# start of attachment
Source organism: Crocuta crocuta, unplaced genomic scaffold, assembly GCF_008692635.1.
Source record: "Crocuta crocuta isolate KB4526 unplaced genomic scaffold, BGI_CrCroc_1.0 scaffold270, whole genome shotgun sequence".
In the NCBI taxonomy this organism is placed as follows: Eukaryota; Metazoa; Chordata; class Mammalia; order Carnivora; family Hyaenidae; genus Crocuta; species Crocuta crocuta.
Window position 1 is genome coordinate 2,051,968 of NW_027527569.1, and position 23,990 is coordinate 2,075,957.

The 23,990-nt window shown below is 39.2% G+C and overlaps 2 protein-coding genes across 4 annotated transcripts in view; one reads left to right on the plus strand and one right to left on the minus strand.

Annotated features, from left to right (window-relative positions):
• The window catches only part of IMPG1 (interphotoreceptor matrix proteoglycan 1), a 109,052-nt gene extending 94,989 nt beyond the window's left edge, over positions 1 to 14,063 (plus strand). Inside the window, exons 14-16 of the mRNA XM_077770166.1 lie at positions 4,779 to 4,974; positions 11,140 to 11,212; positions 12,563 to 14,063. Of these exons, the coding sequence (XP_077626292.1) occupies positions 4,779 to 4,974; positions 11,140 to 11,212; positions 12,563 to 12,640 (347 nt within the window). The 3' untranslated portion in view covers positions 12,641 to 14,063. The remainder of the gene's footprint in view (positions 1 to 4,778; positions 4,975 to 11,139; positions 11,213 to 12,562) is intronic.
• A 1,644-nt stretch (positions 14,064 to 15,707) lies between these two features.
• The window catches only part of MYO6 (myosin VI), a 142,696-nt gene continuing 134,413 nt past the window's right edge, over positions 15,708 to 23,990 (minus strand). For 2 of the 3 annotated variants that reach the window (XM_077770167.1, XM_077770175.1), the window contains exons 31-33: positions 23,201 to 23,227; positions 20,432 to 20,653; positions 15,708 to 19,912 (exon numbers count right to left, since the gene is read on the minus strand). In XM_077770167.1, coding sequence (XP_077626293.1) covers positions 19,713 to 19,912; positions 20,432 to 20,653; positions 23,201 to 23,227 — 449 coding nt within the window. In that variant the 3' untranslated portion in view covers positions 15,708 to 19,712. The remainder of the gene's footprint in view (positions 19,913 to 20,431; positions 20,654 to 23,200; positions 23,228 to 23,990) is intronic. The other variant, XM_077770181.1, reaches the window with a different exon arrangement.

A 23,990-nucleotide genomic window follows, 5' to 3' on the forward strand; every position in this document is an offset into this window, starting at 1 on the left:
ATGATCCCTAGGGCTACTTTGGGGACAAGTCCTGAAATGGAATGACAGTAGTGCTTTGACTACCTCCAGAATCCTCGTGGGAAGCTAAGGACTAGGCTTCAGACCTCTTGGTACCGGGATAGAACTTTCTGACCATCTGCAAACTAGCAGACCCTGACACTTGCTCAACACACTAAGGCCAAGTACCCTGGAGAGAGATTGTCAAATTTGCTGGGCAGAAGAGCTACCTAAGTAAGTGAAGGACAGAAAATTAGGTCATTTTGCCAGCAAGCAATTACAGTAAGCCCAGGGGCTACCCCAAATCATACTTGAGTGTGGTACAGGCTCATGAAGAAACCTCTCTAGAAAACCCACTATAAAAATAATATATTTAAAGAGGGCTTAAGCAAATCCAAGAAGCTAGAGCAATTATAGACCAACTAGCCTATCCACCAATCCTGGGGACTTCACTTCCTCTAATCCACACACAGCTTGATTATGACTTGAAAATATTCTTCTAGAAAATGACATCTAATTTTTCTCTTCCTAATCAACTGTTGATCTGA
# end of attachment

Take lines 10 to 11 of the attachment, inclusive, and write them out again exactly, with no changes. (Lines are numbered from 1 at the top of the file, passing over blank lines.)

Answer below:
A 23,990-nucleotide genomic window follows, 5' to 3' on the forward strand; every position in this document is an offset into this window, starting at 1 on the left:
ATGATCCCTAGGGCTACTTTGGGGACAAGTCCTGAAATGGAATGACAGTAGTGCTTTGACTACCTCCAGAATCCTCGTGGGAAGCTAAGGACTAGGCTTCAGACCTCTTGGTACCGGGATAGAACTTTCTGACCATCTGCAAACTAGCAGACCCTGACACTTGCTCAACACACTAAGGCCAAGTACCCTGGAGAGAGATTGTCAAATTTGCTGGGCAGAAGAGCTACCTAAGTAAGTGAAGGACAGAAAATTAGGTCATTTTGCCAGCAAGCAATTACAGTAAGCCCAGGGGCTACCCCAAATCATACTTGAGTGTGGTACAGGCTCATGAAGAAACCTCTCTAGAAAACCCACTATAAAAATAATATATTTAAAGAGGGCTTAAGCAAATCCAAGAAGCTAGAGCAATTATAGACCAACTAGCCTATCCACCAATCCTGGGGACTTCACTTCCTCTAATCCACACACAGCTTGATTATGACTTGAAAATATTCTTCTAGAAAATGACATCTAATTTTTCTCTTCCTAATCAACTGTTGATCTGA